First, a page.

Monday, March 30, 2015

Monday roundup (03-30-15)

MAULDIN: The world is on a debt binge, but there's no such thing as a free lunch (The Business Insider)

Fears of a new global crash as debts and dollar’s value rise: As Greece puts the finishing touches to its latest round of cuts, some economists are increasingly alarmed about the signals from the world economy (The Guardian)

Euro zone deflation top risk for world ratings: Fitch (CNBC)

Greece's bailout talks are still going nowhere as the country runs out of money (The Business Insider)

[In its annual stress test,] Bank of England puts global recession at heart of doomsday scenario (The BBC) Bank of England stress tests to include feared global crash: Scenarios to gauge UK banks’ ability to weather economic shocks include a dramatic slowdown in China and prolonged period of global deflation (The Guardian)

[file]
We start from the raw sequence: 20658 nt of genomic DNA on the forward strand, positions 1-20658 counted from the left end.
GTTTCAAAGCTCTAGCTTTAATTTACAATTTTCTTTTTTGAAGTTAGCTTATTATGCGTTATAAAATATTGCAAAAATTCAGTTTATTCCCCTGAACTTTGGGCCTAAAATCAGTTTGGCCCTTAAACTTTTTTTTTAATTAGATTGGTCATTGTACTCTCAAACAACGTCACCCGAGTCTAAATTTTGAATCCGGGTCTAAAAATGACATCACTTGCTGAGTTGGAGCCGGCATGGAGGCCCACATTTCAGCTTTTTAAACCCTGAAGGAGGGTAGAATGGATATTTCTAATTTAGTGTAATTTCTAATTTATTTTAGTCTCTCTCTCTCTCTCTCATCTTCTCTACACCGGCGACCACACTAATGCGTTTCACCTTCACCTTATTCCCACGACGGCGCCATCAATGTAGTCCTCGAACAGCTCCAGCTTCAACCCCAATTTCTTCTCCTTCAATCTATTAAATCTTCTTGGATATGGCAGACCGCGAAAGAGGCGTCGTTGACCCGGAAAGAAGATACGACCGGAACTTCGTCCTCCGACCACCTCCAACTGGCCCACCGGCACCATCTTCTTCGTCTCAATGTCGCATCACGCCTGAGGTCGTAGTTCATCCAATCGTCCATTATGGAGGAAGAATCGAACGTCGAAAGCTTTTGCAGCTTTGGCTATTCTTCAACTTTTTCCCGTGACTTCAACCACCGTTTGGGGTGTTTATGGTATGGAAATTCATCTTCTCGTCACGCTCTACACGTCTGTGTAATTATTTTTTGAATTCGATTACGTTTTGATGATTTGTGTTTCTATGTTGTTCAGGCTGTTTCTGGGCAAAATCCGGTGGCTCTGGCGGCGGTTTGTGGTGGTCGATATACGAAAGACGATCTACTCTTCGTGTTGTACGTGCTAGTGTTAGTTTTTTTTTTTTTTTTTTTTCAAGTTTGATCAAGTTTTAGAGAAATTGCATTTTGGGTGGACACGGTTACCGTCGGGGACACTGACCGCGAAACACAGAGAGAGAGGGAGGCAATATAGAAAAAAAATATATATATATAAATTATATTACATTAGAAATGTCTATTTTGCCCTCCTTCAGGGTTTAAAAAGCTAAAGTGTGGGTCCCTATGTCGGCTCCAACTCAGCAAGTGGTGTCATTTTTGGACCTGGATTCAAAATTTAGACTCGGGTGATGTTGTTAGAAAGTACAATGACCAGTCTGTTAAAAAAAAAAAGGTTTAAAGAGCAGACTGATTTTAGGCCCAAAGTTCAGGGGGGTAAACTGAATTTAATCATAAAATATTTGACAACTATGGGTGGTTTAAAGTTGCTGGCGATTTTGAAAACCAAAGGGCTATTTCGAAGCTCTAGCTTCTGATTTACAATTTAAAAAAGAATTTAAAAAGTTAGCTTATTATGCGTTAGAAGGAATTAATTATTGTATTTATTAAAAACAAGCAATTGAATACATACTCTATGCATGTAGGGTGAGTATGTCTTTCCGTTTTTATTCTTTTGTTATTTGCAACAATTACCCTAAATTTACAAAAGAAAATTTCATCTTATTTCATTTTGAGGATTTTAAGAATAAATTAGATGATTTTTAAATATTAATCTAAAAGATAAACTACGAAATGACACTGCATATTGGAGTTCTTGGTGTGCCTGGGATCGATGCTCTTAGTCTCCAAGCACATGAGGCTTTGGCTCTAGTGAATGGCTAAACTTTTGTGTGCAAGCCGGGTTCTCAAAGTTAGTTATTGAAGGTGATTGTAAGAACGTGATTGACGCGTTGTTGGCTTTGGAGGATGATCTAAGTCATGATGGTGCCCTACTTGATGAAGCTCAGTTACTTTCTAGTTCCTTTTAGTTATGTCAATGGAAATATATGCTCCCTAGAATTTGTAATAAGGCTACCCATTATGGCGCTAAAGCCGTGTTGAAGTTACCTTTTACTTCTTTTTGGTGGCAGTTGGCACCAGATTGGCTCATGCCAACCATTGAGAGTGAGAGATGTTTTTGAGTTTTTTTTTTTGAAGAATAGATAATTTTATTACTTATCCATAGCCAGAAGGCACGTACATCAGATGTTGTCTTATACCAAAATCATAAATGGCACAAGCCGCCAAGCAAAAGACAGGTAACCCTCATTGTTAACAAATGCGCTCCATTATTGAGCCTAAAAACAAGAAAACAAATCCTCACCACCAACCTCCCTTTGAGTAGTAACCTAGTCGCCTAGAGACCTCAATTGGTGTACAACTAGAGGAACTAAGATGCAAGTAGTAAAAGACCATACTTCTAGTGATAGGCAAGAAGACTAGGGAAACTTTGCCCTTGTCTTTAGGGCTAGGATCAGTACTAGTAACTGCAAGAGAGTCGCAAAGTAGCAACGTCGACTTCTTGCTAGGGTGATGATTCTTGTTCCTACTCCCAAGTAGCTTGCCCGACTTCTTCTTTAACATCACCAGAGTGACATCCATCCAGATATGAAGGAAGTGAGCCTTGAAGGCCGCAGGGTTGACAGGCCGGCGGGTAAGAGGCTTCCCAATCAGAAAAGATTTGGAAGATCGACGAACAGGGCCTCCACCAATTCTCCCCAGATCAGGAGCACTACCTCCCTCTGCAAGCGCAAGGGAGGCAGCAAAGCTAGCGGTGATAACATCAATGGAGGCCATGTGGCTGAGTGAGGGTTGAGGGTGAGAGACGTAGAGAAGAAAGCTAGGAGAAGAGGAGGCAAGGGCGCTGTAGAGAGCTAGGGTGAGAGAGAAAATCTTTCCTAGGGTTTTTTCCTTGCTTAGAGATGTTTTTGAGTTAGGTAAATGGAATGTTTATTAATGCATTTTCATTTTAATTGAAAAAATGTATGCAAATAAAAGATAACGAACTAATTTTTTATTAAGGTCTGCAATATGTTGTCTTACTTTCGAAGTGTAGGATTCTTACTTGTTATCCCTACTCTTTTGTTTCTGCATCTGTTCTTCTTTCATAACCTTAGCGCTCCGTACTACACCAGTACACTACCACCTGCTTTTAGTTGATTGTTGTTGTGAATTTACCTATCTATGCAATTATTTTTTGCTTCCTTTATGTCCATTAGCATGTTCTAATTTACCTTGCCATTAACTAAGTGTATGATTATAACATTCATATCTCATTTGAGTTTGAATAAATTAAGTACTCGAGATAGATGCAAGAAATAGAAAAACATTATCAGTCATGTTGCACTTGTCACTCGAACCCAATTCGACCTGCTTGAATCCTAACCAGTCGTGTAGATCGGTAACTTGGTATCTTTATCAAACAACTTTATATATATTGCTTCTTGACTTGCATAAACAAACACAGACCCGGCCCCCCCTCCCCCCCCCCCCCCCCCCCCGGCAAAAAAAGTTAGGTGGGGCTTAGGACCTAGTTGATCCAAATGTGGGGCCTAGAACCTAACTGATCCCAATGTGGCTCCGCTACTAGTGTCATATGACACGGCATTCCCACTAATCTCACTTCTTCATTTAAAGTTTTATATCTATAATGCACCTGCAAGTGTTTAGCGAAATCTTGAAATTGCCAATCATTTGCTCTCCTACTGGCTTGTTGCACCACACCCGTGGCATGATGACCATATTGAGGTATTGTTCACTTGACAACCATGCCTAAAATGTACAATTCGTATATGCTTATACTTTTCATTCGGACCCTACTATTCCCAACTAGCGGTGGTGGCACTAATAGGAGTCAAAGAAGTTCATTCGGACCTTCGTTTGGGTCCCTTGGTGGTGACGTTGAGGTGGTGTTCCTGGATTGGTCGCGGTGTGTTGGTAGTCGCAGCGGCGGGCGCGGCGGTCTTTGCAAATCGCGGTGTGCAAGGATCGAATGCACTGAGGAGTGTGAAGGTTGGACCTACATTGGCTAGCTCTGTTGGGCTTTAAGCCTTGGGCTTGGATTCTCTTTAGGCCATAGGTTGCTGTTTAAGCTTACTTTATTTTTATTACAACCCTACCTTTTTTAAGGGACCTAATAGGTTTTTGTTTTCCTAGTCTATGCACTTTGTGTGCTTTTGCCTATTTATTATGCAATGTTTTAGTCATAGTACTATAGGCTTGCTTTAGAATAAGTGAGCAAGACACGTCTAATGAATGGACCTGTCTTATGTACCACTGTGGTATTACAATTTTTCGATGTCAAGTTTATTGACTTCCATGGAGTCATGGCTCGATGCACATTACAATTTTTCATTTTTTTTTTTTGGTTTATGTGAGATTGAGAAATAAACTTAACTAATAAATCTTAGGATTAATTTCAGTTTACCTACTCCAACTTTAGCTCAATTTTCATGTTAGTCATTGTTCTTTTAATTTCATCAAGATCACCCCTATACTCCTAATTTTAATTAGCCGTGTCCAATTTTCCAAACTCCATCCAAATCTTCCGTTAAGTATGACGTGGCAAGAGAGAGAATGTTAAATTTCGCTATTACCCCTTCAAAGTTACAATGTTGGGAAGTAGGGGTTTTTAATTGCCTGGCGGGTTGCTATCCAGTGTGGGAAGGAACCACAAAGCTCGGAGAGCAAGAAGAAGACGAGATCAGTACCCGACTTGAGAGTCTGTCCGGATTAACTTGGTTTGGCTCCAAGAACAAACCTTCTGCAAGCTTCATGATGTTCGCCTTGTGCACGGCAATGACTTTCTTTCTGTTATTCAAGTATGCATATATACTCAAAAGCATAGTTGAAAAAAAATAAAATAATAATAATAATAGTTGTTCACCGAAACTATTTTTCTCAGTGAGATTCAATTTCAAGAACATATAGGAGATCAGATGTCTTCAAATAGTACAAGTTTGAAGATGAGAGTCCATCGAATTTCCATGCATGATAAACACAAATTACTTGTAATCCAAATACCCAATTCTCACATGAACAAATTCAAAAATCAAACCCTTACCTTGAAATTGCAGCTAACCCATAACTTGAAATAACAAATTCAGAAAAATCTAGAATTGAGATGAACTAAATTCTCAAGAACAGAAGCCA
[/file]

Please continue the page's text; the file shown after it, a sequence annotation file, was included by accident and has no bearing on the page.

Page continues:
Russia’s oligarchs head for London as rouble collapses: Some of Russia's wealthiest individuals are looking to leave the country for London and Switzerland as the economy faces a sharp recession (The Telegraph)

Will China derail the global recovery? (The Hill blogs)

US economy stalled in first quarter: Economists (CNBC)

     The aim of this blog is to show (mostly from reports in mainstream respected news sources) that there is reason to believe that both the United States and the global economies remain fragile in the wake of the financial crisis of 2008 and that a number of threats exist today that could, if they worsened, bring about economic depression -- not just a minor depression, but a depression worse than the Great Depression. Key threats include excessive risk-taking by financial firms, unchecked by effective regulation; the continued existence of "too big to fail" institutions; and most especially, the amassing of levels of public and private debt which could become unsustainable.

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